Travelling to China: rules of conduct and bon ton

To organize a trip to China you need to balance the time available with the type of adventure you want to experience. China is such a vast country, with a cultural heritage and endless beauties to visit, that not even three years of travel would satisfy your thirst for discovery. Establishing a basic itinerary is the first step: whether you take us to Beijing or Tibet, along the Silk Road or through the landscapes of Guangxi province, it doesn’t matter, what counts is taking advantage of the time available to admire, discover and make your own a part of Chinese culture. 

For those who, like us, leave Italy, it is good to remember to obtain an entry visa, for a stay of one month, it will not be possible to apply for one on arrival, a passport with a residual validity of at least six months and with three blank pages and keep with you the booking of the plane ticket and the hotel. 

Once we have organized our trip to China, do we really know what awaits us? Let’s forget about the idea and habits of the Chinese in Italy, like the non-Chinese food that is sold cheaply in our local restaurants, and let’s go deep into the discovery of Chinese culture, paying attention to the rules of conduct to be respected once we arrive.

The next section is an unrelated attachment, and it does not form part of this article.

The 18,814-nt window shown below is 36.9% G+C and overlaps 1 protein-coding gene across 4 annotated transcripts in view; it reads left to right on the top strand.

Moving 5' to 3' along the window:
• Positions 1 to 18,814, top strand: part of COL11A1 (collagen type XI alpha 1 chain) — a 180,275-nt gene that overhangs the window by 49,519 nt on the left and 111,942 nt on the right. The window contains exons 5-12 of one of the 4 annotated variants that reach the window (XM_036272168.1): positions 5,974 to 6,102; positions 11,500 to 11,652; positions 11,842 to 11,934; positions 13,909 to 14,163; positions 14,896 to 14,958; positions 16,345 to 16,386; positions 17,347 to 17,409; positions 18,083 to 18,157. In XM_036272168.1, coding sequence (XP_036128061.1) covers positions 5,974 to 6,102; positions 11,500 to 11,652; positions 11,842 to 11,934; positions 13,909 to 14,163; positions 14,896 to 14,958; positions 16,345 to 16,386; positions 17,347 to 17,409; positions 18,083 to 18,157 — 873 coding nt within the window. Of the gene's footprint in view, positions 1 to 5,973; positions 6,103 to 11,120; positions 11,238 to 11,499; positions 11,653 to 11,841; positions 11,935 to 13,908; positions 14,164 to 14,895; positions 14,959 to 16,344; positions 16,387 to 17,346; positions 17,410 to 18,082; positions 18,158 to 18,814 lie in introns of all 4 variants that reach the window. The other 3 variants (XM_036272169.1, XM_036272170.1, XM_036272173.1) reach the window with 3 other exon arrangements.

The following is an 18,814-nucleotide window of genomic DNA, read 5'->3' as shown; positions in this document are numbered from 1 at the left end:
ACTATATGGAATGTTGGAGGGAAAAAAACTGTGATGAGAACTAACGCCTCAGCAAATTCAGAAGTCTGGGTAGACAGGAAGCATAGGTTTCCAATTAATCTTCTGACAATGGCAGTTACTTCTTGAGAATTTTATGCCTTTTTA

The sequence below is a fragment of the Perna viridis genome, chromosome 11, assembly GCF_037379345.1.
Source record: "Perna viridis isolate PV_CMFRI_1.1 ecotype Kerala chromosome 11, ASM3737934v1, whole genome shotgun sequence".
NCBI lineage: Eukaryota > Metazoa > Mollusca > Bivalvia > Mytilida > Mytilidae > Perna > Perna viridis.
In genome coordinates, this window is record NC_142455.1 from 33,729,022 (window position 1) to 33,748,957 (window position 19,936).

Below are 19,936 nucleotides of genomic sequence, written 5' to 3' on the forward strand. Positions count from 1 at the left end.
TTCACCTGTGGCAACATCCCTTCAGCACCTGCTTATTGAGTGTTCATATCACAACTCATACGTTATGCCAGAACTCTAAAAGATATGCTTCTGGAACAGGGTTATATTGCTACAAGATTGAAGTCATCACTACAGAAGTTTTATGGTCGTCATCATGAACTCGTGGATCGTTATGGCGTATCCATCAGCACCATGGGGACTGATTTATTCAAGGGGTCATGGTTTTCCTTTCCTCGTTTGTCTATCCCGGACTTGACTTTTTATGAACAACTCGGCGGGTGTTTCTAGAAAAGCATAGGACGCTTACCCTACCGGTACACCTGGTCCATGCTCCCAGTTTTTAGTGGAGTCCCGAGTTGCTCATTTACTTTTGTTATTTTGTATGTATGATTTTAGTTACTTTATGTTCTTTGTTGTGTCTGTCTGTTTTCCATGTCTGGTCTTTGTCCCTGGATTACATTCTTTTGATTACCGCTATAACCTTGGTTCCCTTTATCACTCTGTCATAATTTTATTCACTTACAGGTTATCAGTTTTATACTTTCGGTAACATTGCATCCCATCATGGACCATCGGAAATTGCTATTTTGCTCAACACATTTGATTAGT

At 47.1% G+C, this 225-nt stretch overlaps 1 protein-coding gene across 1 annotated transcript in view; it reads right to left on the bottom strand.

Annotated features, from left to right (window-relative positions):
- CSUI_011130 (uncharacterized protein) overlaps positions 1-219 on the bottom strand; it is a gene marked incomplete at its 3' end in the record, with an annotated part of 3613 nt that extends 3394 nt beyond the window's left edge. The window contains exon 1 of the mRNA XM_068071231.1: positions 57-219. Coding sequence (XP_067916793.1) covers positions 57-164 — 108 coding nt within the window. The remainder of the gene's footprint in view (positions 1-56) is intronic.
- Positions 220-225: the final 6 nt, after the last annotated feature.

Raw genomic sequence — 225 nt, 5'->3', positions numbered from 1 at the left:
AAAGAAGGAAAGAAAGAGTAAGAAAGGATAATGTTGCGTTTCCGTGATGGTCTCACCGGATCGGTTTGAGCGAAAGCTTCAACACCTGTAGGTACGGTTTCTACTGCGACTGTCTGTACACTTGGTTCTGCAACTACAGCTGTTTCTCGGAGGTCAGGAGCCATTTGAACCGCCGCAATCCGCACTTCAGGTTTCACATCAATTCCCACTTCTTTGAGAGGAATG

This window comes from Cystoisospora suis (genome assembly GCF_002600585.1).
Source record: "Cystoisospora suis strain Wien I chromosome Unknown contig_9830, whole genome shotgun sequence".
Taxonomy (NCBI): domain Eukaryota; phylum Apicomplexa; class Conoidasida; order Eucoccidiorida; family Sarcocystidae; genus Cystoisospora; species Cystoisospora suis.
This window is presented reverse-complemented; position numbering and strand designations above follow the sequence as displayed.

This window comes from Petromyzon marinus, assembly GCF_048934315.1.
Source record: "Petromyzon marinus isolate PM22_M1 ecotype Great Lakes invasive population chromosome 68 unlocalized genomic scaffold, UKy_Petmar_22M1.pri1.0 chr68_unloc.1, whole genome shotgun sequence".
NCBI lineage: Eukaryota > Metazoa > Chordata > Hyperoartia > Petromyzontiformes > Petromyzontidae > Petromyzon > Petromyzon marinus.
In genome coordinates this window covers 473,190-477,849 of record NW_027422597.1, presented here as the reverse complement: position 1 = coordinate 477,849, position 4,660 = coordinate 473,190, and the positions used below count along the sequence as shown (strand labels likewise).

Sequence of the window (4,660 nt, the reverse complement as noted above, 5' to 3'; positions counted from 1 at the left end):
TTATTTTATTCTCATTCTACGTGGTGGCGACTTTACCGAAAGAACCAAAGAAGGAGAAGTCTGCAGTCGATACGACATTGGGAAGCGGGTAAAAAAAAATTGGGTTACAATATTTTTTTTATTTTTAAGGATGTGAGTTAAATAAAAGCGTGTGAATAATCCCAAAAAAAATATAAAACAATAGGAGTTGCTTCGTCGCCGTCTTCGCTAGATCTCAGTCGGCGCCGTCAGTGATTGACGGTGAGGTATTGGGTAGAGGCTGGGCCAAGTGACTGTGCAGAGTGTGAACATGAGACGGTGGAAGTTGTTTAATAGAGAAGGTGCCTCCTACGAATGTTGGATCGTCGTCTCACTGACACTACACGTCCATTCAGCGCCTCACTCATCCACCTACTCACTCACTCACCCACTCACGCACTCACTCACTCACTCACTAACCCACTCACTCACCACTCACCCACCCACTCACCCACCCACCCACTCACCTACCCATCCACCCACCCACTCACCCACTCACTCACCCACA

Rules of conduct: what to do and what to avoid

It is good to keep in mind some Chinese rules of conduct that will help us to become a Keqi, a “polite guest” avoiding bad figures. First of all, at the moment of the initial greeting, a light handshake is generally appropriate, better if accompanied by a small inclination of the head. To avoid, at least during the first meeting, kisses and hugs and pay attention to business cards: you must give and receive them with two hands and look at them carefully before putting them in your pocket. The person also shows up first with his surname and then with his first name: calling someone by their first name is considered a sign of confidence and intimacy and is generally used with family and friends.

Behaviors to avoid during the trip

As in Italy, where for many people giving away pearls brings bad luck and tears, also in China there are a good dose of superstitions and gestures to avoid. Do not give watches, they are objects associated with the passage of time and death. At the table remember to wait for the oldest person to start eating, also avoiding to leave their chopsticks vertically in a bowl of rice, is a bad symbol!

Even shaking your hand with too much force, at the time of presentation, can be considered a sign of aggression or tension, also avoid always looking into the eyes of the person you are talking to, can be interpreted as an unpleasant attitude. These are just a few small updates on the behaviors to respect for your trip to China that will help you become an authentic and conscious Laowai, a “foreigner” in China.

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